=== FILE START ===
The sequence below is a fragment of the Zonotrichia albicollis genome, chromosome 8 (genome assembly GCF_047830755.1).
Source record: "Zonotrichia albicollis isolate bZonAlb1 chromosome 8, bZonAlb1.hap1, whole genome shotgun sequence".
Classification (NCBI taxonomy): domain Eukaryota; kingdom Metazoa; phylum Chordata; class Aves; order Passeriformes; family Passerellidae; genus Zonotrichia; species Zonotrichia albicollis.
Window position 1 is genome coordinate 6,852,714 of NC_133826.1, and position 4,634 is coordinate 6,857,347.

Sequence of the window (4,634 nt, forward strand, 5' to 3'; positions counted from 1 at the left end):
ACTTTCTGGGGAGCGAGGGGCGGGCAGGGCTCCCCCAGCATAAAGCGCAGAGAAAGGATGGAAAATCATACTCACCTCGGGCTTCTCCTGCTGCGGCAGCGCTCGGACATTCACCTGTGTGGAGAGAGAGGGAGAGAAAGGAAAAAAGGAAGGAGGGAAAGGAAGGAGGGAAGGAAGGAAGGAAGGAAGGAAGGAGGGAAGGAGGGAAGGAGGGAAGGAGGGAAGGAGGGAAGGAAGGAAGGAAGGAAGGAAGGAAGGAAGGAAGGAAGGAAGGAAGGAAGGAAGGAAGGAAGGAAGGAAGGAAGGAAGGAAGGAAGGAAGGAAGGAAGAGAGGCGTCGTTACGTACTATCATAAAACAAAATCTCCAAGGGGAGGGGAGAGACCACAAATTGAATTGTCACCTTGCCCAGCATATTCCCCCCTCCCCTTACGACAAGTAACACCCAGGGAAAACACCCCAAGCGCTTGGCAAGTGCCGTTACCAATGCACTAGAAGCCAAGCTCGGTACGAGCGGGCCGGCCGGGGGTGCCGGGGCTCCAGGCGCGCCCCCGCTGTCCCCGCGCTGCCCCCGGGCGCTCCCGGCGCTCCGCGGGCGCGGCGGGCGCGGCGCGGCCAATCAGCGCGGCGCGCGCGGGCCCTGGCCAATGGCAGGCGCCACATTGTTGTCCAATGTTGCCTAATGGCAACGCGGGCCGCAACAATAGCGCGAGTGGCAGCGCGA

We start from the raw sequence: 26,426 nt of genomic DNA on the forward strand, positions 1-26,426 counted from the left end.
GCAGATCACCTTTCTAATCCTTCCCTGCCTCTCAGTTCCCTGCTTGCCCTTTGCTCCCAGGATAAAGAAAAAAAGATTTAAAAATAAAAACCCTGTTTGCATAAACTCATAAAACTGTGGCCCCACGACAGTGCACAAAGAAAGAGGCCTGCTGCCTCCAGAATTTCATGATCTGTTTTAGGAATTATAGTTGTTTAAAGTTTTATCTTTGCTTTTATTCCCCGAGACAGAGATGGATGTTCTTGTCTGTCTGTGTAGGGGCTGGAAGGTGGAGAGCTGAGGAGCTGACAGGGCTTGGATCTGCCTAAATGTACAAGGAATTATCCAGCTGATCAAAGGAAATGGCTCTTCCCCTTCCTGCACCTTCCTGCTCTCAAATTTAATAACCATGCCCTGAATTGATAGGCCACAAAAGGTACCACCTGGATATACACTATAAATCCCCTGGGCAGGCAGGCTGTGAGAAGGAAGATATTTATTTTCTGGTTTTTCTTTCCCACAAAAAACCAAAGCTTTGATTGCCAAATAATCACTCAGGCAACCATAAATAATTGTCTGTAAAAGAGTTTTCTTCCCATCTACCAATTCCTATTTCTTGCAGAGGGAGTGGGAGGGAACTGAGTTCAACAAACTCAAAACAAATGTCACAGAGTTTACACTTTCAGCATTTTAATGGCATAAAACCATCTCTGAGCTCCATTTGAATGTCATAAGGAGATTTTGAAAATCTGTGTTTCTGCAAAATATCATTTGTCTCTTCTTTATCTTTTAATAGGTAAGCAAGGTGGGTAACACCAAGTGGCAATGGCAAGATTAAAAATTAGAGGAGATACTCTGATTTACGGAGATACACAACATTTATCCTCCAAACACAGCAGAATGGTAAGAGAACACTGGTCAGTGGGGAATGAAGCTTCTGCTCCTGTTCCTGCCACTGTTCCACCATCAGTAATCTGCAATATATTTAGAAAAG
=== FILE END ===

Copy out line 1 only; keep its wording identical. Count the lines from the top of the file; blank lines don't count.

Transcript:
The sequence below is a fragment of the Zonotrichia albicollis genome, chromosome 8 (genome assembly GCF_047830755.1).